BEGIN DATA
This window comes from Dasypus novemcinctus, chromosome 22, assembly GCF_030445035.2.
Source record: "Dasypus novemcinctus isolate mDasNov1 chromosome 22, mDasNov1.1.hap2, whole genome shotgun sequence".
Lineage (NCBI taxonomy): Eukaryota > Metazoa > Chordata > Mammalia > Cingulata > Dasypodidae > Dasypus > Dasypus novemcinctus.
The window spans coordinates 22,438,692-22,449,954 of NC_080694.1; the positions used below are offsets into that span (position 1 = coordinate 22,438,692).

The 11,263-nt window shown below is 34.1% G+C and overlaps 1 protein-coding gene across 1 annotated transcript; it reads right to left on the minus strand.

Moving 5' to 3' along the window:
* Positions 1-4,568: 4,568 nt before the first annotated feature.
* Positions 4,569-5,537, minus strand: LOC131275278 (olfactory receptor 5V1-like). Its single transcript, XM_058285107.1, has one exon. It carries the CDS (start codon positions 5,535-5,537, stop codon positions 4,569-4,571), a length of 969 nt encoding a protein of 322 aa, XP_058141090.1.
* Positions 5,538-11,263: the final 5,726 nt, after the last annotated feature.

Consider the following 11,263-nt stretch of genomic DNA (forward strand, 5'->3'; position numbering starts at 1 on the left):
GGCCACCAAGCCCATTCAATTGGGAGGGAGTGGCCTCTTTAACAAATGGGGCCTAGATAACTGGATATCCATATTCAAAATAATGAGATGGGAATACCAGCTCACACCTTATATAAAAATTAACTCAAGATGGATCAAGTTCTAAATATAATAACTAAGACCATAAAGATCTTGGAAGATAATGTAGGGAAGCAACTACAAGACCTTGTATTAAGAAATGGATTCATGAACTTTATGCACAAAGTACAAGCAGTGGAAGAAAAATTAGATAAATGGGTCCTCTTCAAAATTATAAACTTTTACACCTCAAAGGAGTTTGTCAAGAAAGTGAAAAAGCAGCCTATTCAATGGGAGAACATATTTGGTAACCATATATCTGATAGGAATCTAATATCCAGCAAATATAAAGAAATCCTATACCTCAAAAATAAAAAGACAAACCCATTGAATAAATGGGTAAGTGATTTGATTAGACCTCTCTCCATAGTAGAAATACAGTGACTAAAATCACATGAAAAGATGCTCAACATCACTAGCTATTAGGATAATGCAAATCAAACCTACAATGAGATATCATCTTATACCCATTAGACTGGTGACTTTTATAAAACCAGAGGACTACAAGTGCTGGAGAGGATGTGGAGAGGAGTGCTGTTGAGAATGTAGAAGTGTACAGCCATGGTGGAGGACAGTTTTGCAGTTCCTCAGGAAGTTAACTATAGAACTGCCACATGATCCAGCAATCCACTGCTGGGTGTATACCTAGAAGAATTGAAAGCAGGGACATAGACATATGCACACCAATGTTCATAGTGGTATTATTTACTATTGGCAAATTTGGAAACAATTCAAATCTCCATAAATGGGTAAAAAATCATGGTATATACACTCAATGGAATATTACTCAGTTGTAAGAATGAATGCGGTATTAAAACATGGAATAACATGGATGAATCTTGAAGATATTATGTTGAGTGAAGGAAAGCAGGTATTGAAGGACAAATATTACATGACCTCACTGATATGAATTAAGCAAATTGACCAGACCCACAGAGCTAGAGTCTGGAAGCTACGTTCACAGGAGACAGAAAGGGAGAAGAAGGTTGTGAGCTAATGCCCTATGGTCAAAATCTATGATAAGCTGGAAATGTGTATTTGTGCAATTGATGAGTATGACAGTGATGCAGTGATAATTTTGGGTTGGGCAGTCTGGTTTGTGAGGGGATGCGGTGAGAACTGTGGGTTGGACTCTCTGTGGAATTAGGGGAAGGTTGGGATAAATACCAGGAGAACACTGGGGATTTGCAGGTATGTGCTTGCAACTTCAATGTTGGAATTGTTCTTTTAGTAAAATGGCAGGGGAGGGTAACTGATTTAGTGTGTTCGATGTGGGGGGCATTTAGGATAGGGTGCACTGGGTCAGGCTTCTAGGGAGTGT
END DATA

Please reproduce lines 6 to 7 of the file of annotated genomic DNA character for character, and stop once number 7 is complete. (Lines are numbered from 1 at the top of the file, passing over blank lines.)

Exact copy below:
Moving 5' to 3' along the window:
* Positions 1-4,568: 4,568 nt before the first annotated feature.